15: Fun With Find Conditions 

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This episode discusses find conditions. Below are some lines from script/console, shown with the SQL that they generate.

Task.find(:all, :conditions => ["completed = ? AND priority = ?", false, 2]) SELECT * FROM "tasks" WHERE (completed = 'f' AND priority = 2)

Finding all uncompleted tasks with a priority of 2.

The example above works, but what if we’re looking for the Tasks that have a priority that is nil? Task.find(:all, :conditions => ["completed = ? AND priority = ?", false, nil]) SELECT * FROM "tasks" WHERE (completed = 'f' AND priority = NULL)

Searching for null values generates incorrect SQL.

The SQL generated above is incorrect. When searching for null values the correct syntax would be priority IS NULL, not priority = NULL. Similarly if we were searching for more than one priority value using an array or range we’d have to change the find string to use IN rather than =, and put brackets around the second question mark in order to ensure that the SQL generated had the correct syntax.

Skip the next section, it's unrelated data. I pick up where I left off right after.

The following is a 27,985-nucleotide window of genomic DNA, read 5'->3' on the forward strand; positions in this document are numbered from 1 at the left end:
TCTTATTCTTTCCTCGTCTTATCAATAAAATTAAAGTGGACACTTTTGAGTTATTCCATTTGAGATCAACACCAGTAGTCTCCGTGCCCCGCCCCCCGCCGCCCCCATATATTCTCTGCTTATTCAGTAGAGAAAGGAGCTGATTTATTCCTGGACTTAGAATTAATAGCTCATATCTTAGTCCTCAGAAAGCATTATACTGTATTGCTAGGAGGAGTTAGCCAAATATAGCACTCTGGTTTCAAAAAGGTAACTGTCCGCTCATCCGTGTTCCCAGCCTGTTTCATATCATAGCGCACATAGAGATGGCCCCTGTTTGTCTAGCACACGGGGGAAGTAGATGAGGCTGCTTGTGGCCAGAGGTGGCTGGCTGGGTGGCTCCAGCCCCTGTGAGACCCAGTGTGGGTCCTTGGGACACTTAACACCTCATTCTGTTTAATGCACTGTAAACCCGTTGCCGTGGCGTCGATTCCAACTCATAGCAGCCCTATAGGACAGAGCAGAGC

Task.find(:all, :conditions => ["completed = ? AND priority IN (?)", false, [1,3]]) SELECT * FROM "tasks" WHERE (completed = 'f' AND priority IN (1,3)

Since Rails 1.2 there has been a better way to pass conditions: via a hash. Using a hash of conditions ensures that Rails uses the correct conditions when querying the database.

Task.find(:all, :conditions => { :completed => false, priority => [1,3] } SELECT * FROM "tasks" WHERE (completed = 'f' AND priority IN (1,3)

Using a hash of conditions with an array parameter.

Task.find(:all, :conditions => {:completed => false, :priority => 2..4})SELECT * FROM "tasks" WHERE ("tasks"."priority" BETWEEN 2 AND 4 AND "tasks"."completed" = 'f')

Pass a range and BETWEEN will be used in the SQL.

Using with dynamic finds

Back in episode 2 we used dynamic find_by methods. These can also take nil, array or range arguments.

Task.find_by_priority(1..5)SELECT * FROM "tasks" WHERE ("tasks"."priority" BETWEEN 1 AND 5) LIMIT 1

Using a hash of find conditions ensures that Rails generates the correct SQL when passing any type of parameter to the find.